Guide to Seeding Torrents

Seeding is one of the most important concepts in the torrenting world.

But many people don’t even know what it is, let alone how it works or why it’s important. Let’s fix that, shall we?

Keep reading to find out everything you need to know about seeding – and why you should do it.

What is Seeding?

Torrenting works through something called peer-to-peer downloading. This means that, rather than downloading from a server or database that is hosting a file, you’re downloading from other users.

The “seeders” are the users who already have the full file and are uploading it for the “leechers”, who are downloading the file. Of course, it gets a little more complicated than that.

The torrent files are split into lots of tiny parts, so even before you finish downloading a file, your torrent client will start uploading the parts of the file that you’ve already downloaded, assuming there are other users downloading it.

Once you’ve finished the file, your client will stop downloading – but continue uploading. This is known as seeding.

Unfortunately, only a small fraction of the people that download a file actually continue seeding it after they’re done. They simply stop sharing the file from within their client software and go on their way.

These are known as “leeches”. Technically, everyone leeches a file when they download it, but it’s the people who only leech and don’t seed that the nickname refers to.

Why Does Seeding Matter?

It’s easy: the less seeders a file has, the slower it downloads. And if it drops to zero seeders, the download speed drops to zero too – and the torrent will die, either temporarily until someone starts seeding again, or permanently if no one comes back to seed. 

This is the reason why a lot of old or obscure torrents either don’t download at all or get stuck at a certain percentage.

Seeding a newer or more popular torrent is nice because it helps other torrenters download the file faster.

But it’s crucial to seed the less popular torrents, to keep them alive.

By the way, many private torrent trackers require you to maintain a certain seeding ratio. If you don’t, you’ll get the boot.

...But There’s a Catch

Seeding torrents is necessary. It’s what makes torrenting possible in the first place.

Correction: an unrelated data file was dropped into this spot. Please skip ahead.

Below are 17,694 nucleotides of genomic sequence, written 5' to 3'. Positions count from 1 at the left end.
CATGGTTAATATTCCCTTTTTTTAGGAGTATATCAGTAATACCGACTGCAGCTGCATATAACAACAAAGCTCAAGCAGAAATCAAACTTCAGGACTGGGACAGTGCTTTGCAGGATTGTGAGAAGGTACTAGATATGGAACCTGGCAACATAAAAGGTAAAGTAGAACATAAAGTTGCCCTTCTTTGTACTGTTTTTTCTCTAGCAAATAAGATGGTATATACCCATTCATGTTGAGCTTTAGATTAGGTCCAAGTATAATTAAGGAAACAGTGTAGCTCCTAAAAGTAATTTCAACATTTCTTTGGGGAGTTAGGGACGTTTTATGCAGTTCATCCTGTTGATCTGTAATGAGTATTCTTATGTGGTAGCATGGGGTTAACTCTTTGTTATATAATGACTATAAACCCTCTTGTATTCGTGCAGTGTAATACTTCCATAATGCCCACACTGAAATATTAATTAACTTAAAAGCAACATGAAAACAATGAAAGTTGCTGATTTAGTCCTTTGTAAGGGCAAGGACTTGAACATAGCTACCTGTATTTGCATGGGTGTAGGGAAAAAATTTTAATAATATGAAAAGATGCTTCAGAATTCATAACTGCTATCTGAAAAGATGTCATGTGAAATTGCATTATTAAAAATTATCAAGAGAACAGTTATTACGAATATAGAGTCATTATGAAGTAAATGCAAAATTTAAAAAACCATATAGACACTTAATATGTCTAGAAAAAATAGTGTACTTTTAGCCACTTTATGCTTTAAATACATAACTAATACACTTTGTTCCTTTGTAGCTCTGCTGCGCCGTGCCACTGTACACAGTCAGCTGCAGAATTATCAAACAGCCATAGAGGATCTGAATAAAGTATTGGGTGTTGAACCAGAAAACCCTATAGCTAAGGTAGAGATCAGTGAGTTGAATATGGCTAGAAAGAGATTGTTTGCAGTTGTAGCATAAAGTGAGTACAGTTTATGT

However, there are two drawbacks to seeding:

  1. It uses a small amount of your bandwidth in the background.
  2. It’s riskier than only downloading torrents.

In fact, people who get in the most trouble for “torrenting” often do so for seeding, not leeching. So, it’s understandable that some users might not want to seed.

But again, torrenting isn’t possible without seeders. You might be tempted to think, “let someone else do it”, but that kind of mindset hurts the torrenting community in the long run. And if everyone thinks like that, it’ll hurt you too, since your own downloads will be slower or stop. It’s the torrenting version of karma.

Instead of avoiding seeding entirely, you can take precautions to protect your torrenting activity, like using a good torrenting VPN or a seedbox.

How Much Should You Seed?

Most torrent clients will allow you to see your seeding ratio. The minimum you should shoot for is a 1.0 ratio, which means you seeded as much as you downloaded.

But if you really want to help the community, it’s better to shoot for a ratio of 2.0 or 3.0.

Why?

Because like we said earlier, most people don’t seed. They’re leeches.

If everybody seeded to a 1.0 ratio, it wouldn’t be necessary to seed any more than that. But they don’t. And so someone has to pick up the slack.

Don’t Be a Leech

Seeding is what makes torrenting possible. Without seeders, you wouldn’t be able to download the files that you want. And when seeders abandon a file, it dies – and it may not ever come back.

We know it can be tempting to be a leecher. After all, it’s not like anyone will ever find out, right?

But at the end of the day, it only hurts the torrenting community. Give back as much as you receive by seeding.

Click Here to Leave a Comment Below 0 comments